1A British private soldier.
- ‘She does this not with hackneyed images of shell-shocked Tommies, but principally through simple visual metaphor.’
- ‘On either side of them the Tommies were relieved 2 & 3 times.’
- ‘But they did make it, and met up with some Tommies, who pointed out which way to go.’
- ‘In March 1917 he received one of those wounds named affectionately by Tommies as a ‘Blighty’ wound - bad enough for you to be sent back home but not bad enough to keep you incapacitated for ever.’
- ‘We do get on well because the Tommies did liberate Crete, but what they did immediately afterwards was not made public.’
- ‘Thousands of British Tommies passed through on their way from or to the frontline.’
- ‘The time is ripe over here for a revival of the song the British Tommies liked to sing on the way to the trenches.’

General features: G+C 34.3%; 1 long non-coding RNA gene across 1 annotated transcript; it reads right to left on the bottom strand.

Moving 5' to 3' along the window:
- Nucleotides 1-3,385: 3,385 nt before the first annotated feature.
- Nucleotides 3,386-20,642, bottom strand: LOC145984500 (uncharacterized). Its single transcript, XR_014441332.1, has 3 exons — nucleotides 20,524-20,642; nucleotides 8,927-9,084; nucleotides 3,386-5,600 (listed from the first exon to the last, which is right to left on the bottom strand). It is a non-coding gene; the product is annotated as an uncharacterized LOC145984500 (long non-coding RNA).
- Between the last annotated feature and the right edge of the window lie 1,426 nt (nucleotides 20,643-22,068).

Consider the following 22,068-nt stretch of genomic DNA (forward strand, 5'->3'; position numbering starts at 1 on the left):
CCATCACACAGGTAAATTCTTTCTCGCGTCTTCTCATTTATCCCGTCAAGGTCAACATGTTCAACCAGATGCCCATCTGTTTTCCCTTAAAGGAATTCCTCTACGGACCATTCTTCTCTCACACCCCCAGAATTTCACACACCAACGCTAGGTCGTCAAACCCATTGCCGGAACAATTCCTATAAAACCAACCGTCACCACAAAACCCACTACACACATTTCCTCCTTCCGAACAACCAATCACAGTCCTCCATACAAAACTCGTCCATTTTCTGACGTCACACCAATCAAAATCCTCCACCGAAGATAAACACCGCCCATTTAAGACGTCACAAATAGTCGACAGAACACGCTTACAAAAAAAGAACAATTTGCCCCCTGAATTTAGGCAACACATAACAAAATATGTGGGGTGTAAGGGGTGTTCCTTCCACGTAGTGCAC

- ‘The Tommies, the British soldiers, they would sing to the melody of ‘Auld Lang Syne.’’
- ‘France at that time, he says, was full of former Tommies on the run, many of whom had taken up with local girls.’
- ‘An Irish giant, with his officers and brother Tommies dying and dead around him, he continued the task he had set himself of clearing a way through the Turkish wire.’
- ‘But didn't he, by running those fake pictures, put lives of Tommies at risk?’
- ‘I fled and a few days later I scaled a fence - and dropped at the feet of two Tommies.’
- ‘All the visitors born in the war admitted their perceptions had been largely shaped by comics such as Victor and Tiger, where lone Tommies ventured behind enemy lines to blow up an ammunition dump and return with a captured SS general.’
- ‘That opening stutter of the Mars theme is just a musical interpretation of machine guns; you can see the jerky film of the Tommies going over the top, tripping over the barbed wire and being cut down.’
2A Thomson's gazelle.
We take a look at several popular, though confusing, punctuation marks.